Earlier Thursday, an attorney for accused shooter Ahmad Al Aliwi Alissa asked for the mental health evaluation but provided no details about Alissa's mental health. The suspect's next hearing will not be scheduled for two to three months to allow the defense to evaluate his mental state and evidence collected by investigators.
“Our position is we cannot do anything until we are able to fully assess Mr. Alissa’s mental illness,” public defender Kathryn Herold said.
Alissa, 21, did not speak except to say “yes” to a question from the judge, who advised him that he is charged with 10 counts of first-degree murder and one count of attempted murder for allegedly shooting at a police officer, who was unhurt.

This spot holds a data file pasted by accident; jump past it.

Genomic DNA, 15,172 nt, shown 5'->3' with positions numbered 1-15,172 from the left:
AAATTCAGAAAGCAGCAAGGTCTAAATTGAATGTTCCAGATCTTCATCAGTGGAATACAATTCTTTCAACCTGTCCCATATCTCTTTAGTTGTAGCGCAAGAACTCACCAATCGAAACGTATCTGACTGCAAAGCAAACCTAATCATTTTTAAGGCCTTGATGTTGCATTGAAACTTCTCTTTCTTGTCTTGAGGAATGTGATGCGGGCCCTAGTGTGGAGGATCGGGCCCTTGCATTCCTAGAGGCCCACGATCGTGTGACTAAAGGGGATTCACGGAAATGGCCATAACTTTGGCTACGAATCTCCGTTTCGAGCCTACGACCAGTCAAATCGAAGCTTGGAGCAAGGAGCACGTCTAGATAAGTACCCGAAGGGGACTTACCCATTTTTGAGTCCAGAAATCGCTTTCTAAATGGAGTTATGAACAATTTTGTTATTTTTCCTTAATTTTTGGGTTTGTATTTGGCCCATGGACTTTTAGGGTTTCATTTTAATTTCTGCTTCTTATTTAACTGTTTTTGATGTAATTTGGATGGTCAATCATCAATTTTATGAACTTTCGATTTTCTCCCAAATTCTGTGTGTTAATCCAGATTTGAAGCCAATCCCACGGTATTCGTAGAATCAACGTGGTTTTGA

Boulder officer, 51-year-old Eric Talley, was among those killed. His funeral was set for next Tuesday.
Alissa did not enter a plea, which will come later in the judicial process. He has been jailed without bail.
Alissa entered court in a wheelchair, presumably because of a gunshot wound to the leg that he suffered Monday in a gunbattle with police. He appeared alert and attentive, his eyes darting back and forth from his lawyers to the judge.
Boulder police tweeted Thursday that they used the handcuffs of the slain officer, Talley, to take the suspect from a hospital to jail earlier this week — and told him so.
A law enforcement official briefed on the shooting previously said that the suspect’s family told investigators they believed Alissa was suffering some type of mental illness, including delusions. The official was not authorized to speak publicly and spoke to The Associated Press on condition of anonymity.